Schuman’s music earned the enthusiastic advocacy of Leonard Bernstein, dating back to the time of the ill-fated Symphony No. 2. Over the years Bernstein proved to be Schuman’s most passionately exuberant interpreter, and his recorded performances of the Symphonies Nos. 3, 5, and 8—and others among his works as well—are generally held to be definitive. Bernstein’s mantle was then passed on to Leonard Slatkin, who has proven to be at least as effective a proponent, although he has not been afforded the opportunity to document so many of his interpretations on recording. For the past 25 years or so, as conductor (until very recently) of the Seattle Symphony, Gerard Schwarz has focused much of his energy on American orchestral music; his contributions in this area have been of inestimable importance, and have contributed greatly to a modest revival of interest in this area of the repertoire among listeners. Generally inclined to favor a rich, opulent sound, and a relaxed sense of rhythmic progression, Schwarz has often seemed at his best in the works of neo-romantic composers like Howard Hanson. As I listened to the first release in his Schuman cycle, my expectations were modest. But I was most pleasantly surprised. While Schwarz does not, as Bernstein did, immediately reach for the music’s rhythmic electricity or for its sonic bombast, his readings are cleaner and more precise, with fuller, more carefully balanced sonorities, yet with no lack of energy or excitement.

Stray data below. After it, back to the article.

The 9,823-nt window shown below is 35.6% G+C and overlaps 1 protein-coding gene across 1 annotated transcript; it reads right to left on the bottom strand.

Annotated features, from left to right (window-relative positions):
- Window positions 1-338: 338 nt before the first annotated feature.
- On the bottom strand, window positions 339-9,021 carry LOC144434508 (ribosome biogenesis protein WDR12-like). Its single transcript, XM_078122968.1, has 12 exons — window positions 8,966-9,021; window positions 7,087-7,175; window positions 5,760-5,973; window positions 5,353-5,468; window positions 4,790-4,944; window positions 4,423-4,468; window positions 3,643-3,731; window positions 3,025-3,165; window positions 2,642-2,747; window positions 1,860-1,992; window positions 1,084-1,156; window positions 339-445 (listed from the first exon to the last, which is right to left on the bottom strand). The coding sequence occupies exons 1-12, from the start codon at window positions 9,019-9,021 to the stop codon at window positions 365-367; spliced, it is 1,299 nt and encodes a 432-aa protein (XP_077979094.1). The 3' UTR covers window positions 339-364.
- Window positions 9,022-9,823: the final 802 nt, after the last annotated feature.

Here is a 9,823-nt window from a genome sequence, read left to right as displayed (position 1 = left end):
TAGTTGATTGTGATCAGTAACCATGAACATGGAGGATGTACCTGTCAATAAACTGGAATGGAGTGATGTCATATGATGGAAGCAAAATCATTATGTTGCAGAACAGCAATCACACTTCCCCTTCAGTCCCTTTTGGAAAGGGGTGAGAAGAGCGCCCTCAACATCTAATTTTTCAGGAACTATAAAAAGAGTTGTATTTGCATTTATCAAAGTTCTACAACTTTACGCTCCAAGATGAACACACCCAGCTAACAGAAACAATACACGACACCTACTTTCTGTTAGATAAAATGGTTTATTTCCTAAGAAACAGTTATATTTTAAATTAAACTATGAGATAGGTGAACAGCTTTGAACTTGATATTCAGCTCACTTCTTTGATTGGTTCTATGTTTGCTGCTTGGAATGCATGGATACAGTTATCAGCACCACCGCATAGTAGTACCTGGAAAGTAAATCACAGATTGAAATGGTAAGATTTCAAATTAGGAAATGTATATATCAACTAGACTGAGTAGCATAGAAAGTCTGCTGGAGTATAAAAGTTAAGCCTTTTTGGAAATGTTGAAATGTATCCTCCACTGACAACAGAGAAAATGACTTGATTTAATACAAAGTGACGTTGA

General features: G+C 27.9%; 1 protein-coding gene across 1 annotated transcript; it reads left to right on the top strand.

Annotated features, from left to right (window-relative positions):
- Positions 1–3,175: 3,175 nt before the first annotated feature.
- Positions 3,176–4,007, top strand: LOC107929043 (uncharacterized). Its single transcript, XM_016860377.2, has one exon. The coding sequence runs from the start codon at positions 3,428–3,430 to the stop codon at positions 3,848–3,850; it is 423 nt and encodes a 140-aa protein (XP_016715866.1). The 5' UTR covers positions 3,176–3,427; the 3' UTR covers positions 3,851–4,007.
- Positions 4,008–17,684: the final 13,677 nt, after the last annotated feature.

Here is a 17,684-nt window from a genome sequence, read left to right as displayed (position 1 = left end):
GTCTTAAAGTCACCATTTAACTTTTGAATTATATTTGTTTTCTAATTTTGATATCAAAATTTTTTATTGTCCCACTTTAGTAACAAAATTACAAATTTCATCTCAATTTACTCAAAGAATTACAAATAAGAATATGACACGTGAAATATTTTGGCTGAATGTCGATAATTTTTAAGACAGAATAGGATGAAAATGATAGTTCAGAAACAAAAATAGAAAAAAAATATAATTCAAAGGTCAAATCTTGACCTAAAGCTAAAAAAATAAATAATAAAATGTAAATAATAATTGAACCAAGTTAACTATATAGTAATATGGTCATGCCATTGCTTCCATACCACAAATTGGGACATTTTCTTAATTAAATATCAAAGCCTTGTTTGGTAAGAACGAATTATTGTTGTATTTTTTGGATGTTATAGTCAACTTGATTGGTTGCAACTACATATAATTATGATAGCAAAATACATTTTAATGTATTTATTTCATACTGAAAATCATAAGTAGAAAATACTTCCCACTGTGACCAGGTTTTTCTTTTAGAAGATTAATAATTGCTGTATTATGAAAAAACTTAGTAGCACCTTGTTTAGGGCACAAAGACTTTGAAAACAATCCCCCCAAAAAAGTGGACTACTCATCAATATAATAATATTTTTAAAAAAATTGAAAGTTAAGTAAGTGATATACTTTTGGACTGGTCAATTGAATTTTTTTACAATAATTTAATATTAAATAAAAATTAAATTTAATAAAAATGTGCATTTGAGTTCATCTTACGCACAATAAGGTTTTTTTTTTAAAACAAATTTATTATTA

Naxos’ American Classics series will certainly hold a pre-eminent position in the discographic history of American music. Their contribution has more than equaled such distinguished efforts of the past as Edward Cole’s series on MGM, the Hanson/Eastman/Mercury series, and the Louisville Orchestra series. My fervent hope is that Schwarz’s relationship with Naxos continues despite his departure from Seattle.

SCHUMAN Symphonies: Nos. 3-10 et al. orch. works ● Schwarz/Seattle SO ● NAXOS 8.505228  (5 CDs)

Picks of the Year: 2009